What Dividend Hunters Need To Know About Unilever plc

Today I am looking at whether Unilever (LSE: ULVR) (NYSE: UL.US) is an appealing pick for those seeking chunky dividend income.

Further dividend growth forecasted

Although constraints on consumers’ wallets during the past five years has seen Unilever’s earnings performance oscillate, the household goods giant has still lifted the full-year dividend at a colossal rate during the period. Indeed, the firm has raised the total payout at a compound annual growth rate of 8.4% since 2011 alone.

Growth is anticipated to slow in the medium term, however, as activity in key emerging markets dips. Still, payouts are still expected to rise at a decent clip, and City brokers have pencilled in a 3.2% increase this year to 113 euro cents. And the dividend is unileveranticipated to advance an additional 6.6% in 2015 to 120.4 cents.

These projections create dividend yields of 3.5% and 3.8% for 2014 and 2015 correspondingly, just ahead of the 3.2% forward average for the complete FTSE 100.

… but beware of emerging market slowdown

Aforementioned difficulties in developing regions are expected to result in a modest 1% earnings slide this year, though an expected recovery in the medium term will result in a robust 8% bounceback in 2015. Still, dividend coverage is anticipated to remain well below the security threshold of 2 times and above for some time, with a reading of 1.4 times enduring through to the end of next year.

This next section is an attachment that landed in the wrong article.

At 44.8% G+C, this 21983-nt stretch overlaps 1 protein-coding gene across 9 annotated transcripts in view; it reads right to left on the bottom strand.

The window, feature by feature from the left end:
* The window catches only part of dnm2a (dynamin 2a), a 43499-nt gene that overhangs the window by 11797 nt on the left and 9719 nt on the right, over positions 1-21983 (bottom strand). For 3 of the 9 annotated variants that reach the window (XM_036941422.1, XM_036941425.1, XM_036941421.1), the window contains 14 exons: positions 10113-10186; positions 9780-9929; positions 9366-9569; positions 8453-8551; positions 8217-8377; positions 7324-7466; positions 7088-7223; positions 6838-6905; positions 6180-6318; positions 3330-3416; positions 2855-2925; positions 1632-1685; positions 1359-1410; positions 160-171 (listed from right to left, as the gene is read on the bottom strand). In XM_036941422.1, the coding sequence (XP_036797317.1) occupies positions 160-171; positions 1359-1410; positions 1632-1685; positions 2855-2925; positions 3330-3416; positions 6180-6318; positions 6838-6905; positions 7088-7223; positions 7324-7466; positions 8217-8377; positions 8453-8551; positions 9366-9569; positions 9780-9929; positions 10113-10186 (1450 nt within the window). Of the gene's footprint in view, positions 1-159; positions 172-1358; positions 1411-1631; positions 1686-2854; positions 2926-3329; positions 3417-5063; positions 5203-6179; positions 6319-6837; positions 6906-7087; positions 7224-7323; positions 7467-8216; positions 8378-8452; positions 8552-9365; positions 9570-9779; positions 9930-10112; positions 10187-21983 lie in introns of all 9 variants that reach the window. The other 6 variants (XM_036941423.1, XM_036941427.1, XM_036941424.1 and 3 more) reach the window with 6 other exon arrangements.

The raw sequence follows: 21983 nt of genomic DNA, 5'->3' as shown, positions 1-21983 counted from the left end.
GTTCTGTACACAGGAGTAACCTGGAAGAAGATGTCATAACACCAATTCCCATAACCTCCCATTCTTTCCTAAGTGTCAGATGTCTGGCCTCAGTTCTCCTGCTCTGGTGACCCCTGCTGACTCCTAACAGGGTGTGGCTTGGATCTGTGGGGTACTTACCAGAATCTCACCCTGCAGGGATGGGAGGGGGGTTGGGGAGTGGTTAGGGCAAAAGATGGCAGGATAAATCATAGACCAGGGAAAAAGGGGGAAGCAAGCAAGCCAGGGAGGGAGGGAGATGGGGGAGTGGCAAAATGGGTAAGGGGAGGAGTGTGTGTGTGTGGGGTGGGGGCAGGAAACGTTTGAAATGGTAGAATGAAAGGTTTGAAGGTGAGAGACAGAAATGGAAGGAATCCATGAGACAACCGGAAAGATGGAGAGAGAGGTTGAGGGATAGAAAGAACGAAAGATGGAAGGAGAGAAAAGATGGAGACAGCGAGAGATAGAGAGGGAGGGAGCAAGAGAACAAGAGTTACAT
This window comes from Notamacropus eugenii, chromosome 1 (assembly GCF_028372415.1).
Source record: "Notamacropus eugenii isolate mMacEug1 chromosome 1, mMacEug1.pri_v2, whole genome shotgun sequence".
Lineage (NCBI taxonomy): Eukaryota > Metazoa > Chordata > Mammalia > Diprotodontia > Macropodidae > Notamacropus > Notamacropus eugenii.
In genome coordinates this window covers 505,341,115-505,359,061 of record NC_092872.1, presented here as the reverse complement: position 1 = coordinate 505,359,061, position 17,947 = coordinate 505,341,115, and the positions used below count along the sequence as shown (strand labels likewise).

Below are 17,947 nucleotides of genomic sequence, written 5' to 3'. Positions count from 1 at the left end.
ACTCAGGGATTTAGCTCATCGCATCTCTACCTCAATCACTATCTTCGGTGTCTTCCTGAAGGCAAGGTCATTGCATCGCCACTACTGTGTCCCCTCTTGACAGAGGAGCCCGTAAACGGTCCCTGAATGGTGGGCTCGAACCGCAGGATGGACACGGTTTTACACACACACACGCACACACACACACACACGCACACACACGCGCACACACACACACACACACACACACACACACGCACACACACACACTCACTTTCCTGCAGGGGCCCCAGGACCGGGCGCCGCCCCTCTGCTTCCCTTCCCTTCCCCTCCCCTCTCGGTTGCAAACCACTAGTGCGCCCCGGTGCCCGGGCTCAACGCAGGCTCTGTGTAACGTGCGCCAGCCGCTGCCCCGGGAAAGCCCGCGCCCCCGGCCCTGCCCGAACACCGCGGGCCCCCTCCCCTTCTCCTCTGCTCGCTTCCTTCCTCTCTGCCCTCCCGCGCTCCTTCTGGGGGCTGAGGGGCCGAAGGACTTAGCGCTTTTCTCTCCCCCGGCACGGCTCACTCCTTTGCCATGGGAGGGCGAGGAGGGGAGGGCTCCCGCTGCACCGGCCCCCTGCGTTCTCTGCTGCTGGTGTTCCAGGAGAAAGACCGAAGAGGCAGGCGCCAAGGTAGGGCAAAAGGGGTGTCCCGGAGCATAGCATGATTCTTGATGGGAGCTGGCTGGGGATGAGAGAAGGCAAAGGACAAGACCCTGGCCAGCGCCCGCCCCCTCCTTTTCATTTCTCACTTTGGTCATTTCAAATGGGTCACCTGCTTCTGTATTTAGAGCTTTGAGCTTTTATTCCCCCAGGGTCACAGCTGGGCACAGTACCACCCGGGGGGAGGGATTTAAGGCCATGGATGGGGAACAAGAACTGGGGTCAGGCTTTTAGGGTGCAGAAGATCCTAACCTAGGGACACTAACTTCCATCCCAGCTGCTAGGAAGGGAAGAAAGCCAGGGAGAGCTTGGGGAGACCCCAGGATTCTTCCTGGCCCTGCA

And signs of slowing demand in these areas casts a cloud over earnings — and consequently dividend — forecasts over the next few years. The company reported last month that underlying sales from these regions rose 6.6% during January-March, by no means a shoddy performance but representing a vast deterioration from the 10.4% expansion reported during the corresponding 2013 period.

Meanwhile the effect of ongoing emerging market currency weakness also continues to weigh, and was a major factor behind group revenue slipping 6.9% during the first quarter to €11.4bn.

Unilever continues to roll out a broad range of product innovations across its blue ribbon brands, which includes the likes of TRESemmé shampoo through to Sure deodorant and Domestos bleach, in order to keep sales rolling across the globe.

Although current trading difficulties could weigh on dividend growth in the near term, I believe that the formidable strength and diversity of these labels should lead revenues higher once current developing region turbulence subsides. Indeed, I am convinced that a backcloth of rising population levels and improving disposal incomes in these geographies should drive sales skywards in coming years.

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Royston does not own shares in Unilever. The Motley Fool owns shares in Unilever.